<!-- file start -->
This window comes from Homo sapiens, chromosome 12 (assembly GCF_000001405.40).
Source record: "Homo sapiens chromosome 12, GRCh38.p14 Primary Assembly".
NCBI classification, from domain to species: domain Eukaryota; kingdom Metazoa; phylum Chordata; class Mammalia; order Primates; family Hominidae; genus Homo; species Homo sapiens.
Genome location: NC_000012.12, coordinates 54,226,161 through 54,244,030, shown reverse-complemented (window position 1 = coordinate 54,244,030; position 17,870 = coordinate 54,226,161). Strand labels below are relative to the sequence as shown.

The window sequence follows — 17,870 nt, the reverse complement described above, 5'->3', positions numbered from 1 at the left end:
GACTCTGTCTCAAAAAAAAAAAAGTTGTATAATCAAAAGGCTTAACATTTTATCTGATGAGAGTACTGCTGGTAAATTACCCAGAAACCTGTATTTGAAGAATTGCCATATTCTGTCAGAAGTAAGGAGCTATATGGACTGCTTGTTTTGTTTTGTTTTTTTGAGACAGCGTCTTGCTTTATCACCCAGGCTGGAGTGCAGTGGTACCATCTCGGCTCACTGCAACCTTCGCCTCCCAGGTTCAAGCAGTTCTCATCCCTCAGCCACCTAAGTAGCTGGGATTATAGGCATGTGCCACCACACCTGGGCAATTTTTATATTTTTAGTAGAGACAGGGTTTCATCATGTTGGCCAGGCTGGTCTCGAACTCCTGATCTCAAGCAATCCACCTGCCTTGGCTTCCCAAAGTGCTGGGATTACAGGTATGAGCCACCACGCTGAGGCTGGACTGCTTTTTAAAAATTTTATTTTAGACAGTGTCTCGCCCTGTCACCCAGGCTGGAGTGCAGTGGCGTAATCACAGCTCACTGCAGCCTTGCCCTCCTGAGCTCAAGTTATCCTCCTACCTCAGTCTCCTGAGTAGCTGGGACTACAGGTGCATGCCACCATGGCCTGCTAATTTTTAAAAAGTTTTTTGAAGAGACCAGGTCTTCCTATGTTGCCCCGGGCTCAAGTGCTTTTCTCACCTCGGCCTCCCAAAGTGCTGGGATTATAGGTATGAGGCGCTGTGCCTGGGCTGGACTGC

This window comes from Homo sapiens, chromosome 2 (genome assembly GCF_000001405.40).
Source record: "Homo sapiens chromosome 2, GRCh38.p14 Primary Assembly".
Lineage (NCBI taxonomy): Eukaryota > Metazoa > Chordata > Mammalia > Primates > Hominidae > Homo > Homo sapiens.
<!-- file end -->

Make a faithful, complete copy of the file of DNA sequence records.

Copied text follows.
This window comes from Homo sapiens, chromosome 12 (assembly GCF_000001405.40).
Source record: "Homo sapiens chromosome 12, GRCh38.p14 Primary Assembly".
NCBI classification, from domain to species: domain Eukaryota; kingdom Metazoa; phylum Chordata; class Mammalia; order Primates; family Hominidae; genus Homo; species Homo sapiens.
Genome location: NC_000012.12, coordinates 54,226,161 through 54,244,030, shown reverse-complemented (window position 1 = coordinate 54,244,030; position 17,870 = coordinate 54,226,161). Strand labels below are relative to the sequence as shown.

The window sequence follows — 17,870 nt, the reverse complement described above, 5'->3', positions numbered from 1 at the left end:
GACTCTGTCTCAAAAAAAAAAAAGTTGTATAATCAAAAGGCTTAACATTTTATCTGATGAGAGTACTGCTGGTAAATTACCCAGAAACCTGTATTTGAAGAATTGCCATATTCTGTCAGAAGTAAGGAGCTATATGGACTGCTTGTTTTGTTTTGTTTTTTTGAGACAGCGTCTTGCTTTATCACCCAGGCTGGAGTGCAGTGGTACCATCTCGGCTCACTGCAACCTTCGCCTCCCAGGTTCAAGCAGTTCTCATCCCTCAGCCACCTAAGTAGCTGGGATTATAGGCATGTGCCACCACACCTGGGCAATTTTTATATTTTTAGTAGAGACAGGGTTTCATCATGTTGGCCAGGCTGGTCTCGAACTCCTGATCTCAAGCAATCCACCTGCCTTGGCTTCCCAAAGTGCTGGGATTACAGGTATGAGCCACCACGCTGAGGCTGGACTGCTTTTTAAAAATTTTATTTTAGACAGTGTCTCGCCCTGTCACCCAGGCTGGAGTGCAGTGGCGTAATCACAGCTCACTGCAGCCTTGCCCTCCTGAGCTCAAGTTATCCTCCTACCTCAGTCTCCTGAGTAGCTGGGACTACAGGTGCATGCCACCATGGCCTGCTAATTTTTAAAAAGTTTTTTGAAGAGACCAGGTCTTCCTATGTTGCCCCGGGCTCAAGTGCTTTTCTCACCTCGGCCTCCCAAAGTGCTGGGATTATAGGTATGAGGCGCTGTGCCTGGGCTGGACTGC

This window comes from Homo sapiens, chromosome 2 (genome assembly GCF_000001405.40).
Source record: "Homo sapiens chromosome 2, GRCh38.p14 Primary Assembly".
Lineage (NCBI taxonomy): Eukaryota > Metazoa > Chordata > Mammalia > Primates > Hominidae > Homo > Homo sapiens.